The Pope’s remarks that some minority groups of soldiers had acted worse than others during the invasion of Ukraine have drawn criticism from Russia.
According to Pope Francis, Chechens and Buryats are typically the “cruellest” soldiers.
He also referred to the 1930s Holodomor famine in Ukraine, which the Kremlin brought about, as a genocide.
Russia referred to the comments as “perversion” and claimed that all nationalities were “one family.”
In an interview with the Jesuit publication America, Pope Francis was questioned about his ostensible reluctance to express a strong condemnation of Russia for the conflict.
In response he said he received “much information about the cruelty of the troops”.
“Generally, the cruellest are perhaps those who are of Russia but are not of the Russian tradition, such as the Chechens, the Buryats and so on,” he said.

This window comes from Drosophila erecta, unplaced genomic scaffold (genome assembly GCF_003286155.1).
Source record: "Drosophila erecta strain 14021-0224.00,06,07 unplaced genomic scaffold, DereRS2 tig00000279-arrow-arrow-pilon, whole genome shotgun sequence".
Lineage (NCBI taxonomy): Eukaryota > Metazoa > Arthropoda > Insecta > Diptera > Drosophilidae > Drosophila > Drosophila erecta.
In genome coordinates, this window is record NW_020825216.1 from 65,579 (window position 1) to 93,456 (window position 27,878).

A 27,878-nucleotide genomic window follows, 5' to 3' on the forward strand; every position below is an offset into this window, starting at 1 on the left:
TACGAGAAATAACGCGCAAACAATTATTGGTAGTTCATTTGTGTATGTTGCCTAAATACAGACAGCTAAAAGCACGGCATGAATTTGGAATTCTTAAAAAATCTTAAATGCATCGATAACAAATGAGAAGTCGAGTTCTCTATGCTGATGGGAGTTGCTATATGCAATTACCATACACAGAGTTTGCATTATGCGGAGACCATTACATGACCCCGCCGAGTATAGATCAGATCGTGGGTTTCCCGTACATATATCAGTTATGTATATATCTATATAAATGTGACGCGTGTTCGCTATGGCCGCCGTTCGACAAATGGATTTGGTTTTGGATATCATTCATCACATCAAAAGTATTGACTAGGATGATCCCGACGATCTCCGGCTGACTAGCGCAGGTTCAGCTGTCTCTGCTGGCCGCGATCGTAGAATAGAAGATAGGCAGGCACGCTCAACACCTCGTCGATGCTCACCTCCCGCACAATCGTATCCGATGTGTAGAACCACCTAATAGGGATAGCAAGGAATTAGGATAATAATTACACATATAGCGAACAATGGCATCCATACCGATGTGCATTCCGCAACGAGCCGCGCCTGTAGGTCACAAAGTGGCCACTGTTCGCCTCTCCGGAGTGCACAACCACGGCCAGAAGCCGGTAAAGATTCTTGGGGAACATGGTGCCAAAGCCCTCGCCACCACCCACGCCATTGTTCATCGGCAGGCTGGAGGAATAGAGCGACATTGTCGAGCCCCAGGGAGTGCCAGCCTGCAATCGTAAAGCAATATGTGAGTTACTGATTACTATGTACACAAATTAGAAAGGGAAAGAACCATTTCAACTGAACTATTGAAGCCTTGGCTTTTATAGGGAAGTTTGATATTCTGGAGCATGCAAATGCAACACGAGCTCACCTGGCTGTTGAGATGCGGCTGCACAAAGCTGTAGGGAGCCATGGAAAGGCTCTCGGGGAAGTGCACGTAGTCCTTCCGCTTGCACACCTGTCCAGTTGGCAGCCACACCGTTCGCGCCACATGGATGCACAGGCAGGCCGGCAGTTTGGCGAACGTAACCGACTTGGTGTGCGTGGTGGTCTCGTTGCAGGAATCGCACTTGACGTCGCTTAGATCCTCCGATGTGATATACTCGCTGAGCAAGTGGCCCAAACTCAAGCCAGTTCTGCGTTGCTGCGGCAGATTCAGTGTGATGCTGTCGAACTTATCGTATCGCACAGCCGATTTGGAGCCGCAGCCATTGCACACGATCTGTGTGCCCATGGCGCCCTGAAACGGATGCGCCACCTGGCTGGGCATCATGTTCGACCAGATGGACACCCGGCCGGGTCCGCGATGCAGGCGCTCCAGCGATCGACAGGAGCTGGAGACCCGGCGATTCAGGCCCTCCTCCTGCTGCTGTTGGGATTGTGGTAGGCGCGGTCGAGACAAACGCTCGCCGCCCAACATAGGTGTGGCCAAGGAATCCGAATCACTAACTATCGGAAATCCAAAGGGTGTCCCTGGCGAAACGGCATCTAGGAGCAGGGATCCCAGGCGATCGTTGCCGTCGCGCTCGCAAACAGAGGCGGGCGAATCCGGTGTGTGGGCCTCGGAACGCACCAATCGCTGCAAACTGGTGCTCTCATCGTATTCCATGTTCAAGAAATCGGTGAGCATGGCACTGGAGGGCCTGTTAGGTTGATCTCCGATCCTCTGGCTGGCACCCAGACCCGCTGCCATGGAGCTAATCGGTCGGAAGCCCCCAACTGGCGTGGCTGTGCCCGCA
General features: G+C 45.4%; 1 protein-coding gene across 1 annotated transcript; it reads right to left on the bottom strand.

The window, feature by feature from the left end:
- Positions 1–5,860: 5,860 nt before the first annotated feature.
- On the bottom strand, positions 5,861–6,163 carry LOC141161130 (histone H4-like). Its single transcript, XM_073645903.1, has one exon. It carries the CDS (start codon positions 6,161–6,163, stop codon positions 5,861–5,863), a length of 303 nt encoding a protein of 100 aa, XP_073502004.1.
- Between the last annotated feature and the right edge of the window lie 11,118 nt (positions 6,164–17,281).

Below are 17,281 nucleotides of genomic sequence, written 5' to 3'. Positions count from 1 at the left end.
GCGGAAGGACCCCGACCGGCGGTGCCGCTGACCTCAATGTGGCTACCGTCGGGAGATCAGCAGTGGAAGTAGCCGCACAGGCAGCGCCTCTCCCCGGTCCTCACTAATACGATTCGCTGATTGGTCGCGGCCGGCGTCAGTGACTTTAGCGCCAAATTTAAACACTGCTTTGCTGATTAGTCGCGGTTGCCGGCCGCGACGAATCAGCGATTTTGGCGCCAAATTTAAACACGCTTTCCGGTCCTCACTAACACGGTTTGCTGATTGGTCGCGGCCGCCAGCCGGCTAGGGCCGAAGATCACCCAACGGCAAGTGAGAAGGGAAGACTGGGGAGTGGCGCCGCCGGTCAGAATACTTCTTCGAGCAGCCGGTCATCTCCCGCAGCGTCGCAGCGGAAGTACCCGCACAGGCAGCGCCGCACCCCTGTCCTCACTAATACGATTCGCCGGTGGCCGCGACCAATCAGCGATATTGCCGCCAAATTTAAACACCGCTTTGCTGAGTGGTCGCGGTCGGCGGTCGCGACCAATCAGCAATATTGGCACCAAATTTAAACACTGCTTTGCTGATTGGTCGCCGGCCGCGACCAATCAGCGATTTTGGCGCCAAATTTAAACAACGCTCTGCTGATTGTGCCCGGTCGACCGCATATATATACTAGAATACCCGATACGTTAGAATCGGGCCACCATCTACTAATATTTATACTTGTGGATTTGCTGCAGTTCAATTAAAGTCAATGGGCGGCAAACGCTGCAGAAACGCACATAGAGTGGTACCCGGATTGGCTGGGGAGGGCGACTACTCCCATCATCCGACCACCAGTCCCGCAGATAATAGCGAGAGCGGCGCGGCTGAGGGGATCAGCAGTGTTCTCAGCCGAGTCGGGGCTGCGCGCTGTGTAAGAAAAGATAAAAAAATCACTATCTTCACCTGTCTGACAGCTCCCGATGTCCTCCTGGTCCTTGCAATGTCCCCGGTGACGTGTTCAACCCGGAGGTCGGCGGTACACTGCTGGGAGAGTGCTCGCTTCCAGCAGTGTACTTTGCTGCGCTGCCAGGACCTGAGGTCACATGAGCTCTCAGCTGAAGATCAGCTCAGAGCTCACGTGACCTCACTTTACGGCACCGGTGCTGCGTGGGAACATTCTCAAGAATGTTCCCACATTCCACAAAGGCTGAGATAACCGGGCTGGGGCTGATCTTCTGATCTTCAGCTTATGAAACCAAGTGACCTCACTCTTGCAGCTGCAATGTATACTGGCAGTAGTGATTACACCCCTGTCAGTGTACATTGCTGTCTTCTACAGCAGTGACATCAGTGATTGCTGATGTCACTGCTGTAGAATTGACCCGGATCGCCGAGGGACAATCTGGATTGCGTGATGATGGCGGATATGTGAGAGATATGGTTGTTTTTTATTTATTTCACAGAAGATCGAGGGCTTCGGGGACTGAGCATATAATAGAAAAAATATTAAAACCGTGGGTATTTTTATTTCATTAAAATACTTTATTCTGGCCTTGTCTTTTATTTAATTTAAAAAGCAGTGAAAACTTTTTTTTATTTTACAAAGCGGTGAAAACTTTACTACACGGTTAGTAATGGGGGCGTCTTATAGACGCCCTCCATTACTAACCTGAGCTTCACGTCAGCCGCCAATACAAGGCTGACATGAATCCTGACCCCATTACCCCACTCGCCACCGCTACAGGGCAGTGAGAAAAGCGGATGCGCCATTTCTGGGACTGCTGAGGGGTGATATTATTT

The Pope added that “the one who invades is the Russian state”.
Chechens, an ethnic group originating in Chechnya, in the south-west of Russia, are mostly Muslim.
Buryats, a Mongol ethnic group indigenous to Buryatia, in eastern Siberia, traditionally follow Buddhist and shamanic belief systems.
Russia contains many republics with distinct ethnic and religious groups.
The Pope said he had spoken to Ukrainian President Volodymyr Zelensky several times by phone, and communicated with Russian President Vladimir Putin through the ambassador to the Holy See.
In apparent response to accusations of not directly condemning President Putin, he said: “Sometimes I try not to specify so as not to offend and rather condemn in general, although it is well known whom I am condemning. It is not necessary that I put a name and surname.”
Later in the interview the Pope added: “Everyone knows my stance, with Putin or without Putin, without naming him.”
Russian Foreign Ministry spokeswoman Maria Zakharova condemned the comments, state-controlled news outlet RT reports.
“This is no longer Russophobia, it’s a perversion on a level I can’t even name,” she said.
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